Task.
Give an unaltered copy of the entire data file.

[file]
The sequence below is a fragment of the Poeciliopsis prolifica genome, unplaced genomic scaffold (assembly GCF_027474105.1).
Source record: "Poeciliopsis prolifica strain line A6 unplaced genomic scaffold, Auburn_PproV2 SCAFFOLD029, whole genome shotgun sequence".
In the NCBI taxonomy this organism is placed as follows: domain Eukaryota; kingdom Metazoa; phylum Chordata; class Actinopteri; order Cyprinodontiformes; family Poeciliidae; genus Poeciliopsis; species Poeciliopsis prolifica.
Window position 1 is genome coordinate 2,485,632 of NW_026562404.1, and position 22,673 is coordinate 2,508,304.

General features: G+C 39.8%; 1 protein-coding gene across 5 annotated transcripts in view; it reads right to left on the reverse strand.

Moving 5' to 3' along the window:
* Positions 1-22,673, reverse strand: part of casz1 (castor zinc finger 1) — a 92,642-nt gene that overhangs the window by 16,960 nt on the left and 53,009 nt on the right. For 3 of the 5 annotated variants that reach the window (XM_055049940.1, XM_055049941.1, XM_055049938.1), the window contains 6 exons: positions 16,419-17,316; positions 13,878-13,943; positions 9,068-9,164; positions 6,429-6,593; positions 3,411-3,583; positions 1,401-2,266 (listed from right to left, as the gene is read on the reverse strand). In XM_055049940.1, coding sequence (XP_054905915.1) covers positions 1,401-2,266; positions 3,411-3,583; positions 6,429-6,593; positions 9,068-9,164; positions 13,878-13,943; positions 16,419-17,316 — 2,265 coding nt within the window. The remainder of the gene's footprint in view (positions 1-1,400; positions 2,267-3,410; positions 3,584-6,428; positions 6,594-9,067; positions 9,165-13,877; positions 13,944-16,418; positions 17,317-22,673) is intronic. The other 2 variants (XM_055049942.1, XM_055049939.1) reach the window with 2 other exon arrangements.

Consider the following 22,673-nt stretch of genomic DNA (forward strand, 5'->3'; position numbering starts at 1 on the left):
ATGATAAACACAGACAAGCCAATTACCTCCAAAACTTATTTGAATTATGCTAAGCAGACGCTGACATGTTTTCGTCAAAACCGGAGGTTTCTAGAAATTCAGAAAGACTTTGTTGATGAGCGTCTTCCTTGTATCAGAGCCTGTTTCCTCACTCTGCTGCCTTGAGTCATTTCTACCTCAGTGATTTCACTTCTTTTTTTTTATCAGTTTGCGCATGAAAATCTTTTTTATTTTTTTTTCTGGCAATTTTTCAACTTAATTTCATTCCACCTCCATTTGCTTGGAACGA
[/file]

The sequence below is a fragment of the Poeciliopsis prolifica genome, unplaced genomic scaffold (assembly GCF_027474105.1).
Source record: "Poeciliopsis prolifica strain line A6 unplaced genomic scaffold, Auburn_PproV2 SCAFFOLD029, whole genome shotgun sequence".
In the NCBI taxonomy this organism is placed as follows: domain Eukaryota; kingdom Metazoa; phylum Chordata; class Actinopteri; order Cyprinodontiformes; family Poeciliidae; genus Poeciliopsis; species Poeciliopsis prolifica.
Window position 1 is genome coordinate 2,485,632 of NW_026562404.1, and position 22,673 is coordinate 2,508,304.

General features: G+C 39.8%; 1 protein-coding gene across 5 annotated transcripts in view; it reads right to left on the reverse strand.

Moving 5' to 3' along the window:
* Positions 1-22,673, reverse strand: part of casz1 (castor zinc finger 1) — a 92,642-nt gene that overhangs the window by 16,960 nt on the left and 53,009 nt on the right. For 3 of the 5 annotated variants that reach the window (XM_055049940.1, XM_055049941.1, XM_055049938.1), the window contains 6 exons: positions 16,419-17,316; positions 13,878-13,943; positions 9,068-9,164; positions 6,429-6,593; positions 3,411-3,583; positions 1,401-2,266 (listed from right to left, as the gene is read on the reverse strand). In XM_055049940.1, coding sequence (XP_054905915.1) covers positions 1,401-2,266; positions 3,411-3,583; positions 6,429-6,593; positions 9,068-9,164; positions 13,878-13,943; positions 16,419-17,316 — 2,265 coding nt within the window. The remainder of the gene's footprint in view (positions 1-1,400; positions 2,267-3,410; positions 3,584-6,428; positions 6,594-9,067; positions 9,165-13,877; positions 13,944-16,418; positions 17,317-22,673) is intronic. The other 2 variants (XM_055049942.1, XM_055049939.1) reach the window with 2 other exon arrangements.

Consider the following 22,673-nt stretch of genomic DNA (forward strand, 5'->3'; position numbering starts at 1 on the left):
ATGATAAACACAGACAAGCCAATTACCTCCAAAACTTATTTGAATTATGCTAAGCAGACGCTGACATGTTTTCGTCAAAACCGGAGGTTTCTAGAAATTCAGAAAGACTTTGTTGATGAGCGTCTTCCTTGTATCAGAGCCTGTTTCCTCACTCTGCTGCCTTGAGTCATTTCTACCTCAGTGATTTCACTTCTTTTTTTTTATCAGTTTGCGCATGAAAATCTTTTTTATTTTTTTTTCTGGCAATTTTTCAACTTAATTTCATTCCACCTCCATTTGCTTGGAACGA